Maggie Siff is not in Charming, California, anymore. After a six-season run on FX’s Sons of Anarchy as Tara, the doctor-wife of motorcycle gangster Jax Teller (Charlie Hunnam), the actress has landed on Showtime’s new drama Billions as Wendy, psychiatrist wife of U.S. attorney Chuck Rhoads (Paul Giamatti) and in-house counselor for hedge-fund magnate Bobby “Axe” Axelrod (Damian Lewis). “The shows couldn’t be more different tonally,” says Siff, whom you may also recognize as Mad Men’s Rachel Menken. “It’s like walking from one fever dream into another, and the people around you very quickly feel like family. So my family used to be a bunch of biker dudes, and now they’re billionaires.” And that’s not the only bizarre aspect of her new gig.
Your Billions character engages in S&M. Did you have any reservations about shooting the sex scenes?
I did. I’ve never been on a premium-cable show before. They have different rules and regulations, and Showtime can be fairly risqué. Honestly, before I took the job, I checked in about it. I didn’t want to be the girl doing the sex scene in every episode. It’s not something I’m entirely comfortable with — I just wanted us to all be on the same page as far as what those expectations were. I had conversations with people about what it was going to be, and I felt pretty game for it.
When you’re shooting those scenes, is it hard to keep a straight face?
It’s impossible. Between takes, we were just laughing either in embarrassment or at some joke. We have all kinds of nicknames for each other. We call each other “Buck” and “Cindy.” Since we were going to have to engage in this kind of intimacy, we knew we were going to have to get very comfortable with each other very quickly, which we did. Thank God.
Wendy is married to Chuck but has known and worked for Axe longer. If these two are on a collision course, where do her loyalties ultimately lie?
That’s definitely the ongoing question of the series, and something that gets teased out throughout the season. I think Wendy and Chuck have a real honest, deep, and true marriage. She’s very aware of what her oath is and what she owes to him. And she has tremendous loyalty to Axe. They have a different kind of intimacy. Up until this point, it hasn’t really had to be delineated. That’s the drama of this season.
What’s it like shooting scenes with Paul versus shooting scenes with Damian?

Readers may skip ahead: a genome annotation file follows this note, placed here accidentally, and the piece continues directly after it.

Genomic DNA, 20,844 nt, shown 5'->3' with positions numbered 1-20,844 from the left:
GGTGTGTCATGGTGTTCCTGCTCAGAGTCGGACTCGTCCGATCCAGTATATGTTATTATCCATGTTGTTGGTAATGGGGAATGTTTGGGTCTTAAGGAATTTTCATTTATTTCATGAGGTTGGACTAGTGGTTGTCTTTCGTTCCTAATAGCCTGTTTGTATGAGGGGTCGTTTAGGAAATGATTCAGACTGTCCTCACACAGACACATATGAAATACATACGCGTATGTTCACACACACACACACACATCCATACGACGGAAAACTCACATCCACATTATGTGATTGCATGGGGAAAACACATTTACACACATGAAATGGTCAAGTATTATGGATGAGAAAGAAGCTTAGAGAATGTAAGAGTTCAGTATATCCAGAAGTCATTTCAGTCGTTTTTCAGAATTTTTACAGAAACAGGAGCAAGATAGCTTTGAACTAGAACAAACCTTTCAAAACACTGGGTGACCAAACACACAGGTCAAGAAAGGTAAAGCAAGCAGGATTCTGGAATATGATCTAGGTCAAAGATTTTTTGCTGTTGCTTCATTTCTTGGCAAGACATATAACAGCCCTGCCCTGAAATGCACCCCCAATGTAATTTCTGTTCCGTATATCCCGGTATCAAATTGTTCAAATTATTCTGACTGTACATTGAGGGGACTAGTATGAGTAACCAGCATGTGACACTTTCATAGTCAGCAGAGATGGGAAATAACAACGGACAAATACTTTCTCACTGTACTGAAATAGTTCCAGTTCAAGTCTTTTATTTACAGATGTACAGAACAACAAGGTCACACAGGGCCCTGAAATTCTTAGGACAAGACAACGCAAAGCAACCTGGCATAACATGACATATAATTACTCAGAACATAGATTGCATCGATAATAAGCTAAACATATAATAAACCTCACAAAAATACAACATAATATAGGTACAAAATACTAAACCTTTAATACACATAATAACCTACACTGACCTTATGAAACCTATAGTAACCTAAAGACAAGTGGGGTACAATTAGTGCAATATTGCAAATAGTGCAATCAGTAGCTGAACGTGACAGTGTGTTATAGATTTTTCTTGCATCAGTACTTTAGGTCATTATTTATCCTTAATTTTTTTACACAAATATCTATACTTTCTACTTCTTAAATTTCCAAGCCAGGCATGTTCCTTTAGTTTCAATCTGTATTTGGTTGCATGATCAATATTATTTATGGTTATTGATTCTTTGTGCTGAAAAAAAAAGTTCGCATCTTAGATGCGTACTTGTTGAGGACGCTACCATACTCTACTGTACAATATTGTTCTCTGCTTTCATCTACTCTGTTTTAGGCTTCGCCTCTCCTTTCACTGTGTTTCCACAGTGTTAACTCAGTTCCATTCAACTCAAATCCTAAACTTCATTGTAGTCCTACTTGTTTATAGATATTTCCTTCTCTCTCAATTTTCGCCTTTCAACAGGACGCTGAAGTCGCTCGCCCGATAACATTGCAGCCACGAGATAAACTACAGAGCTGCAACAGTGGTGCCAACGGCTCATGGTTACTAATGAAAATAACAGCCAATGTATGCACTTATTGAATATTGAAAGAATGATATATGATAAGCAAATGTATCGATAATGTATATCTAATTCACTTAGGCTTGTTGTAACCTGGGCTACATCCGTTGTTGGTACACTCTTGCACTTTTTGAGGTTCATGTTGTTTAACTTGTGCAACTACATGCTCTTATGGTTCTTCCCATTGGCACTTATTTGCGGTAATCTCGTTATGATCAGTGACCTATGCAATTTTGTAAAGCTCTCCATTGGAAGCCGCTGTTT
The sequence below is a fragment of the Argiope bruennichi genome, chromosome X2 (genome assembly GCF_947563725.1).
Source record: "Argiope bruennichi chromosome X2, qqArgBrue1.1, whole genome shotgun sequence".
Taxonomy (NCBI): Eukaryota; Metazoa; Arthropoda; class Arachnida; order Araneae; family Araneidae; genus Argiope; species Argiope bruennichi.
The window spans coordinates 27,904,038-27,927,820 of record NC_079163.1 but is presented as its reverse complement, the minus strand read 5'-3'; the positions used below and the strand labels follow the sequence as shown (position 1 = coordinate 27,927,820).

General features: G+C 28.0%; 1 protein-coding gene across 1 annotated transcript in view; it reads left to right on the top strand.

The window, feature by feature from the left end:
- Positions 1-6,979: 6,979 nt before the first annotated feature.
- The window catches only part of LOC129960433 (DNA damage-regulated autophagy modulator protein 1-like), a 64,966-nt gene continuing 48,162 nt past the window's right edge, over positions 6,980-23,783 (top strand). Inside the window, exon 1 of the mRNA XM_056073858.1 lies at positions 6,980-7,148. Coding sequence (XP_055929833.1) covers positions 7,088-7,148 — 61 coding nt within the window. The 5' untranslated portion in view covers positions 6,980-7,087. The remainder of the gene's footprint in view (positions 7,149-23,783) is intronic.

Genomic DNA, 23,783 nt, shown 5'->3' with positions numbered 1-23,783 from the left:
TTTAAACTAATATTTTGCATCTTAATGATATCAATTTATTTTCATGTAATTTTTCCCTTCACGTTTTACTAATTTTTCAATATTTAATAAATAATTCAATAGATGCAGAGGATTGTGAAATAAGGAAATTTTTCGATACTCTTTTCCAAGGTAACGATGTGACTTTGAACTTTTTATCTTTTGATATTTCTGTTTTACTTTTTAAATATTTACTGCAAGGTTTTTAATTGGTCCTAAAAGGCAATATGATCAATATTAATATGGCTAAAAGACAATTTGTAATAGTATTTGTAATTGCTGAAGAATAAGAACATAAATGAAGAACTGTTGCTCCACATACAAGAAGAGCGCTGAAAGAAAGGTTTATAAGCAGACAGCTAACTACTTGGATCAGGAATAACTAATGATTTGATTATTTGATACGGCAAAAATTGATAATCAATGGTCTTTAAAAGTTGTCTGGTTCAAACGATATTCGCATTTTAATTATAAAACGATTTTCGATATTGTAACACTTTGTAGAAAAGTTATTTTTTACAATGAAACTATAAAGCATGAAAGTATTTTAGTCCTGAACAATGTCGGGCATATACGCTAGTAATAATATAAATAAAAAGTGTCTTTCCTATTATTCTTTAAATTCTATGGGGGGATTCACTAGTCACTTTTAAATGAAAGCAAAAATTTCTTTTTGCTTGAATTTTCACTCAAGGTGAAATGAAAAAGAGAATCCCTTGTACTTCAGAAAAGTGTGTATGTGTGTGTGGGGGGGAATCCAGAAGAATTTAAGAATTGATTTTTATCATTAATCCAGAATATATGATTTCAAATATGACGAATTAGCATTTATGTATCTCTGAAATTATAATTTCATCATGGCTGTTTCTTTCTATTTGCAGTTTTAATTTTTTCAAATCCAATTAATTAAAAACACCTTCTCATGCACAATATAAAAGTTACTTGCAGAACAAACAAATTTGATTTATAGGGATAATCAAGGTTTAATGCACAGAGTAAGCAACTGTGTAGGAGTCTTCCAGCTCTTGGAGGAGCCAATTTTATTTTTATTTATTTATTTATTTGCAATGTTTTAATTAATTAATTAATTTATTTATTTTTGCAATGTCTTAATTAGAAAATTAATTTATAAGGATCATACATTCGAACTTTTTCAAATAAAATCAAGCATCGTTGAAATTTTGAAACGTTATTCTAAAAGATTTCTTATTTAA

They’re very different actors. Damian’s character is brilliantly cerebral. Everything’s fast and light and facile, and I feel like I’m doing a ballet with him. With Paul, he’s a bigger, more visceral actor. He’s a force of nature.
How are you expecting viewers to react to Wendy? Will she be as polarizing to fans as Tara was? Some people were happy when her mother-in-law, Gemma (Katey Sagal), stabbed Tara in the head.
All the characters on Billions are a bit shifty, in terms of how audiences will respond to them episode to episode. I don’t think it’s going to be the same kind of “Team Tara”/"Team Gemma" divisiveness. Wendy is hard to read sometimes — there’s a quicksilver quality to her that will keep people guessing. But I think women will respond to her positively because she’s so strong in her career and her marriage.
You got killed on Sons of Anarchy, and it was revealed in Mad Men’s final-season premiere that your character, Rachel Menken, had died. Should we be worried about your fate on Billions?
I hope not. I told them if they killed me, I was going to have a nervous breakdown. I die in everything. One year I did five roles, and they all died. I started to get a bit of a complex. I’m really crossing my fingers that Wendy doesn’t suffer the same fate.
How did you feel watching the final episode of Mad Men?
My experience of watching that show after I left it was really pleasurable. I loved seeing that world go on and seeing my friends doing amazing work. And I loved the note it ended on — it was beautiful and ambiguous, but they could’ve ended it in a much darker way.
Like the way Sons of Anarchy ended?
That whole season was really hard to watch. We all knew it was never going to end well for anybody. When you’re making a show that’s loosely based on Hamlet, you know almost everyone is going to die. It was just a question of when and how. I felt very sad watching Jax and Gemma die. Watching it play out at home on a TV screen without me was surreal.
Does Billions feel especially relevant to you right now, with one billionaire running for president and another candidate attacking “the billionaire class”?
It is timely. The writers are mostly interested in creating really complicated and compelling characters. The show can’t help but be political, but I don’t feel that it’s particularly polemical. There will be room for lots of different kinds of people to enjoy it. It’s a little nerve-racking, in a way, knowing it’s about to intersect with our culture, and it’ll be really interesting to see how people respond to it.